King Salman of Saudi Arabia commissioned prince and media magnate Al-Waleed bin Talal to start a dialogue with the Israeli intellectual community with the aim of reestablishing contact with the neighbouring country. Prince Talal called on all inhabitants of the Middle East, which were torn apart by war, to end their hatred of the Jewish people. He also declared that his visit to Jerusalem signifies the beginning of ‘peace and brotherliness’ between Israel and its Arab neighbours. Arab media reported that Saudi Minister of Petroleum and Mineral Resources Ali Al-Naimi confirmed that his country is ready to export ‘black gold’ to any place in the world, including Israel. Saudi Minister pointed out that the majority of the Arab world does not see any obstacles to trade relations. In August 2014 the head of the Saudi Foreign Ministry Prince Saud Al Faisal declared at the world assembly of Islamic scholars in Jeddah: “We must reject planting hatred towards Israel and we should normalize relations with the Jewish state.” Dore Gold, mentioned above, told the news agency Bloomberg: “Our standing today on this stage does not mean we have resolved all the differences that our countries shared over the years. But our hope is we will be able to address them fully in the years ahead and Riyadh can become a strategic partner of the Jewish state”.

It should be noted that this mobilization of contacts between representatives of Saudi Arabia and Israel has been taking place on the eve of and after the signing of the agreement between international mediators and Iran on the latter’s nuclear program. Tel-Aviv called the agreement ‘a historical mistake’ and Riyadh perceived it as a direct threat to its national interests. It is no coincidence that the Saudi King and some of his direct counterparts in the Gulf Cooperation Council (GCC) decided not to participate in the summit of this regional organization on May 14, 2015 in Camp David (in the US). Soon after, on June 18, 2015 at the St Petersburg Economic Forum, Russian President Vladimir Putin met with Saudi Defence Minister and son of Saudi King Mohammad bin Salman Al Saud. The King himself is expected to come to Russia on an official visit before the end of this year. In other words, Riyadh made it clear to Washington that the deal with Iran is forcing the Saudi leadership to look for new allies. Time will tell whether these steps are more to do with a genuine desire of the Saudis to diversify their foreign relations, or they are simply a lever to put pressure on the US administration.

The US had to react quickly to the aggressive declarations and actions of its strategic allies and regional partners. Washington assured both Riyadh and Tel-Aviv that the IAEA and American special services will keep a tight watch on Teheran implementing all the conditions of the agreement signed in Vienna and that the sanctions on Iran will only be lifted gradually. The GCC countries were promised to receive supplies of new modern weaponry in increasing amounts and on preferential terms. In the very near future the question of creating a common anti-missile system for the GCC as a whole will be resolved. This system will cover the Arab Peninsula with a ‘reliable shield’ from a possible attack by Teheran. The US also supported Saudi Arabia in its bombing of Shiite rebels in Yemen. In order to support the air operation of the coalition led by Riyadh the US fueled the Saudi fighter aircraft and provided intelligence and equipment. It was even reported that Israel, at the request of Washington, also provided its intelligence data on Yemen to the Saudis.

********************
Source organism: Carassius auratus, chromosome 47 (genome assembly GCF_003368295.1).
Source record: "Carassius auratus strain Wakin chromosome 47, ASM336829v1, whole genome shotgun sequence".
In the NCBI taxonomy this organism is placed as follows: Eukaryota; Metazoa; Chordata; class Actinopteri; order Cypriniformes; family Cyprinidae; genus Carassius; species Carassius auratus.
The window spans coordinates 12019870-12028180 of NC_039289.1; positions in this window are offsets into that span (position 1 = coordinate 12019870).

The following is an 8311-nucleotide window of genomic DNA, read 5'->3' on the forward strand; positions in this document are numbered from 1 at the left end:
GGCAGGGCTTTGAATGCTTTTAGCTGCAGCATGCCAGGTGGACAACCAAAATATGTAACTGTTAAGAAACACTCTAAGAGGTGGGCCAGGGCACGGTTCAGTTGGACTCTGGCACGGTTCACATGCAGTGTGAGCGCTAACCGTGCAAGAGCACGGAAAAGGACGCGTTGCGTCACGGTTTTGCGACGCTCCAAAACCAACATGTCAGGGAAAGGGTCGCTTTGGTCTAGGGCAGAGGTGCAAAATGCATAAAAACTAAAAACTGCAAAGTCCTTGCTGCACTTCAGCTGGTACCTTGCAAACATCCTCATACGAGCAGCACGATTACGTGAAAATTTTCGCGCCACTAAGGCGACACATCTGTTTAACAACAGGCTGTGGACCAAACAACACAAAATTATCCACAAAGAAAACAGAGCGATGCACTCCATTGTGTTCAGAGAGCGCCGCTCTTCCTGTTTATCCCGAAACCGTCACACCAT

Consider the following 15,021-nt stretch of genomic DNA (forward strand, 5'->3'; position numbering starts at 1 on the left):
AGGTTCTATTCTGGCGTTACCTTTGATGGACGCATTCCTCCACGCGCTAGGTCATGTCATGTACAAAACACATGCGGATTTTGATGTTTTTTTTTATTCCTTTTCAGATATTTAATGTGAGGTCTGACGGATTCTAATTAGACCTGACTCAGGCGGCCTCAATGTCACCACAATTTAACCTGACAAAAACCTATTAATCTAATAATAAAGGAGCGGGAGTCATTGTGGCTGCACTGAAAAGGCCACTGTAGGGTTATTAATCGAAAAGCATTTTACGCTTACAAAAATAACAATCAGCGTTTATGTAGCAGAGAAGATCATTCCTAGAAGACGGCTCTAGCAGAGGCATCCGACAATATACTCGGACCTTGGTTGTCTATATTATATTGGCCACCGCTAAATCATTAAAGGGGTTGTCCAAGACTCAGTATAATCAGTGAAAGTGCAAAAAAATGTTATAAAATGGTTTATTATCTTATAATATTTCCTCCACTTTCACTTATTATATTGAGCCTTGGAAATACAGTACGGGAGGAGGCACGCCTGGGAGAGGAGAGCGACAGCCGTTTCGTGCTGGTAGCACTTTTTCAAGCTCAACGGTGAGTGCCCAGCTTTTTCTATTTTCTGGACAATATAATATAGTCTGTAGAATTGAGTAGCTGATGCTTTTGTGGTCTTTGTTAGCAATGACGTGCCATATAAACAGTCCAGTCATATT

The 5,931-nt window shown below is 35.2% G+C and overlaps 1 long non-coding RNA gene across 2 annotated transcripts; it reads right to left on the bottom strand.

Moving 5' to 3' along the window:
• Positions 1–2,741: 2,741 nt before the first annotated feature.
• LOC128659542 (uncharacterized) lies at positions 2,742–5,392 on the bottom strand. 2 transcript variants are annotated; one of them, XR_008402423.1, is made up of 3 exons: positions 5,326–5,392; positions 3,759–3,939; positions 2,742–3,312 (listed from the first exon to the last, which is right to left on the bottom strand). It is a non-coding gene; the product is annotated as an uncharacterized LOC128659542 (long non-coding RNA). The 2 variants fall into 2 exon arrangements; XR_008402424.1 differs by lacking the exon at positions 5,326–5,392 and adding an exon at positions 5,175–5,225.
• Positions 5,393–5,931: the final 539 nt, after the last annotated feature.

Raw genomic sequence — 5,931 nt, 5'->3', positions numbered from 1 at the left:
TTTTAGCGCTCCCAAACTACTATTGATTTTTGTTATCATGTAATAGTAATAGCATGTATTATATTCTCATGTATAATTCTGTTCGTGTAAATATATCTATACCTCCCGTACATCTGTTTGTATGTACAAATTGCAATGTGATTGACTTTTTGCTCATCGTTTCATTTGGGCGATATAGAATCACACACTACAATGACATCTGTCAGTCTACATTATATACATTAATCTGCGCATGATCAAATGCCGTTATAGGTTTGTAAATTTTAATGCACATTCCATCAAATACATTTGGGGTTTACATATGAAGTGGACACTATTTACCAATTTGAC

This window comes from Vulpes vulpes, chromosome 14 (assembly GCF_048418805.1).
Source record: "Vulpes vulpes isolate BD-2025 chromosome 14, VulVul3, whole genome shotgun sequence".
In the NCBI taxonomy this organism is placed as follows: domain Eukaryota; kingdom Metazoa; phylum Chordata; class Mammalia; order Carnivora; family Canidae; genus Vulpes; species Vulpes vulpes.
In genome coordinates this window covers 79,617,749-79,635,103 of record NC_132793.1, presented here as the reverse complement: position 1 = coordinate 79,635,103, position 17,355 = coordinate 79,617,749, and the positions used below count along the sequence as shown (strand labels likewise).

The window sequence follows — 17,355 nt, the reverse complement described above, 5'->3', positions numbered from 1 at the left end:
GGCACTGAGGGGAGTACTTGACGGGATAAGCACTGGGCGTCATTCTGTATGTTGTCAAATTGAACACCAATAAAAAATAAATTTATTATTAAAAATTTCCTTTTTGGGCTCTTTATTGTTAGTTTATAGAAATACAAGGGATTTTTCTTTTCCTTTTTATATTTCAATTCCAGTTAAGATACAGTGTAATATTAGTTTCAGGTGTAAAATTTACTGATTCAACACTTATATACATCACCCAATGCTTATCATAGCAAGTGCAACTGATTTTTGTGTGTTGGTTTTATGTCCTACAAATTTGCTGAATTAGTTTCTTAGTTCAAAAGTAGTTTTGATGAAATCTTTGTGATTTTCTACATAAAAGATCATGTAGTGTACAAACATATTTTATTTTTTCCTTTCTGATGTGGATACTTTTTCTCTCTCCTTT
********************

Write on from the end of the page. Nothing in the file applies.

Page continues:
In order to calm the Israelis following the deal with Iran, Washington promised to increase its annual financial aid to Israel for the entire 10-year duration of the implementation of the ‘Vienna Pact’ – by around one and a half billion US dollars. The US additionally accepted responsibility to finance the further development of the Iron Dome anti-missile system and to increase Israel’s missile supplies, which were depleted following last year military operation in Gaza. The Israeli air force will also get a squadron of the latest F-35 fighter-bombers on favourable terms. At the same time, in the near future joint exercises will be held with the air forces of Israel, the US and several European countries for the first time in six years. These exercises will include perfecting ‘missile attacks and bombing raids on targets located in far-off countries’.

This way, the agreement between the international mediators and Iran over its nuclear program apparently encouraged sworn enemies to look for compromises and common ground to counter the threat they both face from Iran. Neither the Israeli nor Saudi leadership believe that the Vienna agreement will help to restrict further Iranian expansion in the region. For them, the myth of the ‘Shiite Arc’ or ‘Shiite Crescent’ is an objective reality. Tel-Aviv is worried that Teheran will nevertheless end up possessing nuclear weapons and will break Israel’s hegemony in the Middle East. Moreover, Israelis expect Iran to start actively aiding anti-Israeli radical half-military half-political groupings (Hamas, Hezbollah and others). Riyadh, in its turn, is sure that with the lifting of restrictive sanctions the Islamic Republic of Iran will make significant progress in scientific, technical, trade, economic, and other areas, and will improve its combat readiness and the fighting capacity of its armed forces. In this case, Teheran’s ability to support the Shiite majority in Iraq, the government of Bashar Assad in Syria and Shiite communities in countries of the Persian Gulf, Lebanon and Yemen will significantly grow. A real threat will emerge to the ruling Sunni groups in the Gulf countries, especially in Bahrain, where two-thirds of the population is Shiite, in Yemen and in Saudi Arabia itself (its eastern province), and in other countries of the region.